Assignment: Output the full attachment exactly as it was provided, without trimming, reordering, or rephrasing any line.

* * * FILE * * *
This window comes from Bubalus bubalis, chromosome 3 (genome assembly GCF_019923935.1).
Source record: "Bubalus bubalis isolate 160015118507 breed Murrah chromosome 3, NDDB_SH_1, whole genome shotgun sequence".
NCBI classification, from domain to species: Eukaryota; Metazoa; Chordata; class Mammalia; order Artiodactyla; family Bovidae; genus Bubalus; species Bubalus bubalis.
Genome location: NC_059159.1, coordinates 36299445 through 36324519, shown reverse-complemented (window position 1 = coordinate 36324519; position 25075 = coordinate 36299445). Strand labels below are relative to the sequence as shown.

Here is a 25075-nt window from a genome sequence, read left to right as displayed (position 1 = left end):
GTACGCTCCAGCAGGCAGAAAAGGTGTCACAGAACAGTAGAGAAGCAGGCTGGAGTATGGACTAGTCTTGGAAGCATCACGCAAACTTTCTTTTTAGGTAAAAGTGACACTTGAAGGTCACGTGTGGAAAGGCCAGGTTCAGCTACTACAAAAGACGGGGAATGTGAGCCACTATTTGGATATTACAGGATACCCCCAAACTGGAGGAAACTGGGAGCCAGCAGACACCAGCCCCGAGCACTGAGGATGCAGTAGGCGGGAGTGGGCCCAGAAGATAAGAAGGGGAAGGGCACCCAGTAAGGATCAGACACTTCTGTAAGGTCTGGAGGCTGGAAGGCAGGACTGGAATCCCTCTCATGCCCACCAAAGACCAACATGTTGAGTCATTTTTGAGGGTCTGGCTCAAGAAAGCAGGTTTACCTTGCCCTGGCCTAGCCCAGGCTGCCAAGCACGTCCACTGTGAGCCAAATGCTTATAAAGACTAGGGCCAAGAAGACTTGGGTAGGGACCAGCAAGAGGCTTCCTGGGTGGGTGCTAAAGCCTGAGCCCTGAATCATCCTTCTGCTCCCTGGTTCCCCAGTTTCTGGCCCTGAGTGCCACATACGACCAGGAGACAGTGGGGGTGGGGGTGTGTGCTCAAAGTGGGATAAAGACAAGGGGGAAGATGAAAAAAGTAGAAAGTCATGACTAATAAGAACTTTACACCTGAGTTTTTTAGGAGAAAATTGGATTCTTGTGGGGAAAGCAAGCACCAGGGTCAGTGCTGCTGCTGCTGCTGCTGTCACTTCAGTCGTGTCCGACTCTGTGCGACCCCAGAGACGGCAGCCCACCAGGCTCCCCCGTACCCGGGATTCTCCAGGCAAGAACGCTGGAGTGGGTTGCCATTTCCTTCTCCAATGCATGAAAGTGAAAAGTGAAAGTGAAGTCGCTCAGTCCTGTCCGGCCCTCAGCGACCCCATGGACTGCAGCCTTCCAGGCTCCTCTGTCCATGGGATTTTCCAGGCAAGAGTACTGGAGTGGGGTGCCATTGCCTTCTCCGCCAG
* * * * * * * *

This window comes from Bubalus bubalis, chromosome 3 (genome assembly GCF_019923935.1).
Source record: "Bubalus bubalis isolate 160015118507 breed Murrah chromosome 3, NDDB_SH_1, whole genome shotgun sequence".
NCBI classification, from domain to species: Eukaryota; Metazoa; Chordata; class Mammalia; order Artiodactyla; family Bovidae; genus Bubalus; species Bubalus bubalis.
Genome location: NC_059159.1, coordinates 36299445 through 36324519, shown reverse-complemented (window position 1 = coordinate 36324519; position 25075 = coordinate 36299445). Strand labels below are relative to the sequence as shown.

Here is a 25075-nt window from a genome sequence, read left to right as displayed (position 1 = left end):
GTACGCTCCAGCAGGCAGAAAAGGTGTCACAGAACAGTAGAGAAGCAGGCTGGAGTATGGACTAGTCTTGGAAGCATCACGCAAACTTTCTTTTTAGGTAAAAGTGACACTTGAAGGTCACGTGTGGAAAGGCCAGGTTCAGCTACTACAAAAGACGGGGAATGTGAGCCACTATTTGGATATTACAGGATACCCCCAAACTGGAGGAAACTGGGAGCCAGCAGACACCAGCCCCGAGCACTGAGGATGCAGTAGGCGGGAGTGGGCCCAGAAGATAAGAAGGGGAAGGGCACCCAGTAAGGATCAGACACTTCTGTAAGGTCTGGAGGCTGGAAGGCAGGACTGGAATCCCTCTCATGCCCACCAAAGACCAACATGTTGAGTCATTTTTGAGGGTCTGGCTCAAGAAAGCAGGTTTACCTTGCCCTGGCCTAGCCCAGGCTGCCAAGCACGTCCACTGTGAGCCAAATGCTTATAAAGACTAGGGCCAAGAAGACTTGGGTAGGGACCAGCAAGAGGCTTCCTGGGTGGGTGCTAAAGCCTGAGCCCTGAATCATCCTTCTGCTCCCTGGTTCCCCAGTTTCTGGCCCTGAGTGCCACATACGACCAGGAGACAGTGGGGGTGGGGGTGTGTGCTCAAAGTGGGATAAAGACAAGGGGGAAGATGAAAAAAGTAGAAAGTCATGACTAATAAGAACTTTACACCTGAGTTTTTTAGGAGAAAATTGGATTCTTGTGGGGAAAGCAAGCACCAGGGTCAGTGCTGCTGCTGCTGCTGCTGTCACTTCAGTCGTGTCCGACTCTGTGCGACCCCAGAGACGGCAGCCCACCAGGCTCCCCCGTACCCGGGATTCTCCAGGCAAGAACGCTGGAGTGGGTTGCCATTTCCTTCTCCAATGCATGAAAGTGAAAAGTGAAAGTGAAGTCGCTCAGTCCTGTCCGGCCCTCAGCGACCCCATGGACTGCAGCCTTCCAGGCTCCTCTGTCCATGGGATTTTCCAGGCAAGAGTACTGGAGTGGGGTGCCATTGCCTTCTCCGCCAG